The Borne Mission[1] recommends reforming certain aspects of healthcare product pricing. It proposes, for example, that new factors be taken into account when setting prices, such as the environment, quality of life and organizational impact (see our article of August 30, 2023).

The Mission also suggests reshaping the framework and procedures for negotiations with the French Economic Committee for Healthcare Products (“CEPS”) (measures E.10, E.11 and E.12). 

Conventional “preference”

The Mission considers that the conventional policy is a path to be preserved and favored.

It therefore recommends that a preference be established in principle for settling, by conventional means (i.e. agreements between industry unions and the CEPS), all issues that are likely to fall within the scope of the framework agreement (Accord-Cadre). In other words, legislative intervention would only be envisaged if negotiations failed.

In addition, it calls for more dynamic and regular ministerial orientations letters (LOMs), with a new LOM as early as January 2024. It should be remembered that the LOM of August 17, 2016 is still applicable[2], whereas the French Social Security Code stipulates that these ministerial orientations are in principle annual…. 

Finally, it urges the signature of the framework agreement on medical devices – under negotiation since 2019! – in September and proposes the creation of another framework agreement dedicated to homecare services.  

Pooling rebates by medicines group

Starting in 2024, the Borne Mission recommends the development of mutualized rebates[3] for certain groups of medicines.

Mutualized rebates aim to regulate spending on a group of healthcare products, generally sharing the same indication. A global discount mechanism is contractually defined between CEPS and various companies. The rebate is then distributed among manufacturers in proportion to sales of each product. 

According to the Borne Mission, the healthcare product groups concerned by this mechanism will have to be defined by agreement between the French National Union of the Pharmaceuticals industry (LEEM) and the French Economic Committee for Healthcare Products (CEPS). However, the Mission already proposes the application of mutualized rebates for:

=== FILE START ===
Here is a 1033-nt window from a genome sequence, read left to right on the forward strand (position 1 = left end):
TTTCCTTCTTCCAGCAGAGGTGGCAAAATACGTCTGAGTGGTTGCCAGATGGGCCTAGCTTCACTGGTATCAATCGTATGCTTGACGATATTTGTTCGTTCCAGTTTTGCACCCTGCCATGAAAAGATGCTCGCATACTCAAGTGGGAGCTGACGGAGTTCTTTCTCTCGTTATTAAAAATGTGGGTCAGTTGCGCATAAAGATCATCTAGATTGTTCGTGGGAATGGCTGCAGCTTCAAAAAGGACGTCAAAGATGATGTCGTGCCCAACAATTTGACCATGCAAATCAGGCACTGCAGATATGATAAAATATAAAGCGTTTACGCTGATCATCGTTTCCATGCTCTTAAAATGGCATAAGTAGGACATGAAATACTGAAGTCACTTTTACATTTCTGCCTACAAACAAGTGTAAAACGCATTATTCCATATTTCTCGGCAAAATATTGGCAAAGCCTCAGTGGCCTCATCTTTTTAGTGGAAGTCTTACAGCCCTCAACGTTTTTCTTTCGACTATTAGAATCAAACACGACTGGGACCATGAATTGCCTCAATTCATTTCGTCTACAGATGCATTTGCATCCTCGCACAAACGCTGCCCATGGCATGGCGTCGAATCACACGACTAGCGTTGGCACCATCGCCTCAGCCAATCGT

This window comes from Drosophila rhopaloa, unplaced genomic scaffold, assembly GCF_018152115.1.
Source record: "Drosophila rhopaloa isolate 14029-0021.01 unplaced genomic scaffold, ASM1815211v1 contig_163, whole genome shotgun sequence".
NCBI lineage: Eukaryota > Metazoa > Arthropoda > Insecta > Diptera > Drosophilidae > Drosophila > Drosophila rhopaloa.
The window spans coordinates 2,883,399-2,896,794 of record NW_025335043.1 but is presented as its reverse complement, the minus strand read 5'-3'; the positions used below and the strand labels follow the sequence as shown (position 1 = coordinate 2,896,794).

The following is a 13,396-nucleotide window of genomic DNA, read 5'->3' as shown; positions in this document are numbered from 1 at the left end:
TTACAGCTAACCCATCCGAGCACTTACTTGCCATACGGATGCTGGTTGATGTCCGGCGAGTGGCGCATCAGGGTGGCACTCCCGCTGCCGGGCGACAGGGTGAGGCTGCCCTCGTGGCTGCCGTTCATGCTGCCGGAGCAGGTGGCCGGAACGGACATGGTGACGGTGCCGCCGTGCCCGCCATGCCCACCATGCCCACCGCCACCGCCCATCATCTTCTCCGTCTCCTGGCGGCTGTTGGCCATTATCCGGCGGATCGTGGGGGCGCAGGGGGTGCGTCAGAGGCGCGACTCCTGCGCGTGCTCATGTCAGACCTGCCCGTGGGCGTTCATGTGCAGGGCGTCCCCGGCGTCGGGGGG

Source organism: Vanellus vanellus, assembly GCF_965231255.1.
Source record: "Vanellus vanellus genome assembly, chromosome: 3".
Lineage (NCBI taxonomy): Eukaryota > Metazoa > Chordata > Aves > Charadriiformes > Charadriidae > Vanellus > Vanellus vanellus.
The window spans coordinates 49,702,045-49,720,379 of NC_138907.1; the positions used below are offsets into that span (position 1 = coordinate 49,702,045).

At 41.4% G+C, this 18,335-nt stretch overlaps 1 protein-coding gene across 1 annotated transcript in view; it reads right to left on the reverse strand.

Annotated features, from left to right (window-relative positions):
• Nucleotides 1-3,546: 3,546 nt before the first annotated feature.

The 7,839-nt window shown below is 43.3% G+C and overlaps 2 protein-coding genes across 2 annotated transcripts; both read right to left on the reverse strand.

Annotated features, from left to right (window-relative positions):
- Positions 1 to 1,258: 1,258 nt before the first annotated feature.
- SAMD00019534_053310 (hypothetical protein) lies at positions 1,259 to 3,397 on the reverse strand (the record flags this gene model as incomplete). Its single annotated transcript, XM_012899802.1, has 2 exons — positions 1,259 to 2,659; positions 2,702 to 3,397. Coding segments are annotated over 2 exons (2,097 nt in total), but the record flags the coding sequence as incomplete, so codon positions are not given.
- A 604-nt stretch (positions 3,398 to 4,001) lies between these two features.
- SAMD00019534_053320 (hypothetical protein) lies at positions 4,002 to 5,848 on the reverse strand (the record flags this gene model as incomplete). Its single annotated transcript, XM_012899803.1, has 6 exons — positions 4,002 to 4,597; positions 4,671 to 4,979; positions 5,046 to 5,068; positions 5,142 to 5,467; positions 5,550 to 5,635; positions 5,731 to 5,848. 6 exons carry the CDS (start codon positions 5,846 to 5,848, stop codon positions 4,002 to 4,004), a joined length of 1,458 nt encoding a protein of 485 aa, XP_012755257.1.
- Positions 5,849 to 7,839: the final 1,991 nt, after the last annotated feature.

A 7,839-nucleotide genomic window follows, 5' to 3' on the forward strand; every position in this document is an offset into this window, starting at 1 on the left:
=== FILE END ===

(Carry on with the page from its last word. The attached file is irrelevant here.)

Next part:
• therapeutic combinations 
  • price reduction plans for certain therapeutic classes 
  • the gradual introduction of competition between products regulated by different mechanisms

Towards Europe-wide price negotiation

The Borne Mission recommends experimenting with a price negotiation mechanism common to several European countries – such as Germany, Spain and the members of the “Beneluxa” initiative[4] – to ensure competitive prices while guaranteeing uninterrupted market supply.

This experiment would involve: 

  • as a priority, certain key innovative molecules (particularly for rare diseases, with treatments costing more than €20,000 per patient); 
  • in a second phase, if appropriate, mature products in situations of supply tensions. 

According to the Mission, the list of proposed medicines and partner countries for this experiment should be proposed by February 1, 2024.

[1] For the record, the Borne mission was launched on January 25, 2023, at the initiative of the Prime Minister, with the aim of formulating proposals to the Government concerning the regulation and financing of healthcare products (medicines and medical devices). It is made up of six experts from the pharmaceutical industry, consulting firms, patient associations and public authorities.

[2] It was very slightly amended by the LOMs of February 4, 2019 and February 19, 2021.

[3] Manufacturers of reimbursed medicinal products or medical devices may undertake to grant the French National Health Insurance Fund (CNAM) a discount on all or part of their sales of these products in France. CEPS may also impose such discounts on manufacturers.

[4] The Netherlands, Belgium, Luxembourg, Austria and Ireland have introduced a joint mechanism since 2015.

You are currently viewing Mission Borne: toward a redefinition of conventional policy?

Your last news